Oil-producing country seeks to bring more vitality to offshore wind industry
The Norwegian Government has recently notified that the expected White Paper on long-term value creation from Norwegian energy resources will be released on 11 June 2021.
The White Paper will address the land-based power system as a whole and the future electrification of Norway. Furthermore, the White Paper will also address future-oriented industries and technologies such as offshore wind on the Norwegian continental shelf, and also a road map for future hydrogen production. For offshore wind, in particular, the Ministry of Petroleum and Energy will at the same time release the long-expected guide related to the licensing process for offshore wind projects. We are looking forward to seeing how the Norwegian Government will address the topics at hand!
Earlier, Energy Minister Tina Bru made the announcements at the Floating Wind 2021 conference in Haugesund, announcing differing plans for selecting offshore wind projects to be built in two areas – Sørlige Nordsjø II and Utsira Nord — opened for the development of approximately 4.5GW one year ago.
The Norwegian government expects bottom-fixed projects to be built in the Sørlige Nordsjø II area without state aid while floating offshore wind projects built in Utsira Nord will require help from the state due to their higher costs, Bru explained.
She added that the government aims to announce an auction process for Sørlige Nordsjø II – a 2,591km2 site south-west of Kristiansand in the south of the country– in the first quarter of 2022.
It will first need to assess the legal and other effects of different offshore project sharing transmission infrastructure as many developers are looking at combining offshore wind farms and interconnectors, Bru explained. She added that the government would then hold a qualification phase before auctioning sites, and expects to award two or three projects.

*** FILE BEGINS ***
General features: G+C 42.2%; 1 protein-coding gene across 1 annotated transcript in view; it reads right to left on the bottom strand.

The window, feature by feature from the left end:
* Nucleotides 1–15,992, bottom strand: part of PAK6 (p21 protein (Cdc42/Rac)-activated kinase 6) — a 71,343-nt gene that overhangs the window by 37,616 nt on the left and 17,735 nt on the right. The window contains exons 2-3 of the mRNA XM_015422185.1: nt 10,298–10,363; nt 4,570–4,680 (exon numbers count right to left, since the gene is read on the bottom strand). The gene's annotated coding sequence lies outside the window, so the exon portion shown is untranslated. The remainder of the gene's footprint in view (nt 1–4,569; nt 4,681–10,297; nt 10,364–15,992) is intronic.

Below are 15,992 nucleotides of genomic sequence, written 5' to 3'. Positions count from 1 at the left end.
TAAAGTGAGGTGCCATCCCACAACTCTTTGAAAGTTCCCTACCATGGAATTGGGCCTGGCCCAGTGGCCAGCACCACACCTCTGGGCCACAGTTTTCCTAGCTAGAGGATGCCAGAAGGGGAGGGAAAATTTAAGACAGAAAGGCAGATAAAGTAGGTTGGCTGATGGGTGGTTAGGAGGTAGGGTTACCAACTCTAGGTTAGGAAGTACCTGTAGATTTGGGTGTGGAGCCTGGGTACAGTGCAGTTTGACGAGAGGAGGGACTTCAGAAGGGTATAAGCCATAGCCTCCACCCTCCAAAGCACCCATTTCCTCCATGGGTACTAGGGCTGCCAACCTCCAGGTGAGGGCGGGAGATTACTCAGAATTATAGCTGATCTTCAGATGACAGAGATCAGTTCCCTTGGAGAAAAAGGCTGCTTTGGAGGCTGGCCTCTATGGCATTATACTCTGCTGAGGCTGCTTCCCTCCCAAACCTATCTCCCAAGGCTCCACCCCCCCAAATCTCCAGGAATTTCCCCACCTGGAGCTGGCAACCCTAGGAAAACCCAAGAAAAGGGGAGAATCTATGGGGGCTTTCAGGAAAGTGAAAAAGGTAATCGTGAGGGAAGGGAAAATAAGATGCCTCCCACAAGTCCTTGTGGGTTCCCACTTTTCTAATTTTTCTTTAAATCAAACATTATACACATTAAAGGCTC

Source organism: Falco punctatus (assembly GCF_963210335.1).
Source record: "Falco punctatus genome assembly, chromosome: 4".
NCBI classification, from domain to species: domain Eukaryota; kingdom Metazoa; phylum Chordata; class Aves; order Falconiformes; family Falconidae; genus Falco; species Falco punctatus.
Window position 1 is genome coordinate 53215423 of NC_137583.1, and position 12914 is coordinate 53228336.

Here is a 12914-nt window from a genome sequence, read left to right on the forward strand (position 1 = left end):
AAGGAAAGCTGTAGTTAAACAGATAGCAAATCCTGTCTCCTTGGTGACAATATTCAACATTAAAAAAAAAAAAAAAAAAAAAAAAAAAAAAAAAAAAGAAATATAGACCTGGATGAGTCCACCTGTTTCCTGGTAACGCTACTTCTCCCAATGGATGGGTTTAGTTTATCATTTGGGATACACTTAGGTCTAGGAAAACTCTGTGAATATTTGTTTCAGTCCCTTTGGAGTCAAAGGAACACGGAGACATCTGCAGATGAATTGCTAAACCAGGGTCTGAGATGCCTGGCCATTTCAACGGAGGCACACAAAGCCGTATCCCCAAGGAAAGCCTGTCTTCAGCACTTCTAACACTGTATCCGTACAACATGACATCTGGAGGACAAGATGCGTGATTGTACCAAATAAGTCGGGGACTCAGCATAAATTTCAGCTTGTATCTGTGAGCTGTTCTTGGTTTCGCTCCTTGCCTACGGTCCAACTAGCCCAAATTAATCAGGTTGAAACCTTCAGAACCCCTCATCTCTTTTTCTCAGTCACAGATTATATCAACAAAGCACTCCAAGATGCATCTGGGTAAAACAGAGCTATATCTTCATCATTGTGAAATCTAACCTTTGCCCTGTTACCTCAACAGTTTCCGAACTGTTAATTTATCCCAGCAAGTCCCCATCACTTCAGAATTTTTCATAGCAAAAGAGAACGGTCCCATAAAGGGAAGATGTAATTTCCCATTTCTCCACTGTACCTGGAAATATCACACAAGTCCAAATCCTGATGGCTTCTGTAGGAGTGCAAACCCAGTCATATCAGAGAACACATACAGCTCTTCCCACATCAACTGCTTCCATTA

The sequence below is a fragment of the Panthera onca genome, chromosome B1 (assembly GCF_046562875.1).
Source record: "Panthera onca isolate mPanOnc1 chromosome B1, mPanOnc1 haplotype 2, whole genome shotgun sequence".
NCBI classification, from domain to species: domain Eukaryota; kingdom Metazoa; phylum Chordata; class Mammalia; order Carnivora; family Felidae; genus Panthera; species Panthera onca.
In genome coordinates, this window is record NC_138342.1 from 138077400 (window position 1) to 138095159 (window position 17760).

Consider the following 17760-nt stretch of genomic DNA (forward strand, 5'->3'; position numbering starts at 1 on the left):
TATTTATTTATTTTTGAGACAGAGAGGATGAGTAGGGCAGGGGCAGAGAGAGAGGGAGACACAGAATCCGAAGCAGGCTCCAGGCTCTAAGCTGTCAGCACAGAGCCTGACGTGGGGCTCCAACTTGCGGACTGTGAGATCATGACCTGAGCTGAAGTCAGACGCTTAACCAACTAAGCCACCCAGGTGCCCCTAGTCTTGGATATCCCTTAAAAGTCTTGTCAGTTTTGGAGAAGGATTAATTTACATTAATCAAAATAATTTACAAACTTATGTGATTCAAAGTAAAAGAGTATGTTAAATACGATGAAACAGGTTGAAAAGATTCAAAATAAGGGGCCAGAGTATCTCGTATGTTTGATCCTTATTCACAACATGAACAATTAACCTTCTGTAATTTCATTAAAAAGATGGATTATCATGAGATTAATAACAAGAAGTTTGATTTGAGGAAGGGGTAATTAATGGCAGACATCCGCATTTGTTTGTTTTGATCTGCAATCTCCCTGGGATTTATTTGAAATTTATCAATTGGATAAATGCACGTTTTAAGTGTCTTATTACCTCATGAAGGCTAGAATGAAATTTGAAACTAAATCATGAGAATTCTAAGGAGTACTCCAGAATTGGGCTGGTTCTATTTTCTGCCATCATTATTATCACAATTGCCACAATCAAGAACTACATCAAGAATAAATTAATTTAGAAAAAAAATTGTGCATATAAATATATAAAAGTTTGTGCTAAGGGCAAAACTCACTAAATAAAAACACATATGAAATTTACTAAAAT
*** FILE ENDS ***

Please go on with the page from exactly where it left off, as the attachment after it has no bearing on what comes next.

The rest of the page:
Two groups — one comprising Equinor, RWE Renewables, and Hydro REIN, the other Statkraft, Aker Offshore Wind and Aker Horizons, have announced plans to develop projects in Sørlige Nordsjø II.
Meanwhile, Utsira Nord — a 1,010km2 site west of Haugesund — will require a different process as the area’s deep waters will necessitate the use of floating platforms, the energy minister said.
The government will assess the timing and level of support needed for projects that have “matured significantly”, Bru added. It will aim to start the process by the end of this year and ultimately award at least three sites, each capable of supporting 500MW.
Equinor and Vårgrønn – a joint venture of energy companies Eni and HitecVision – and a joint venture formed by Norwegian renewables developer Magnora and UK engineering firm TechnipFMC have both announced their intention to bid for projects in Utsira Nord.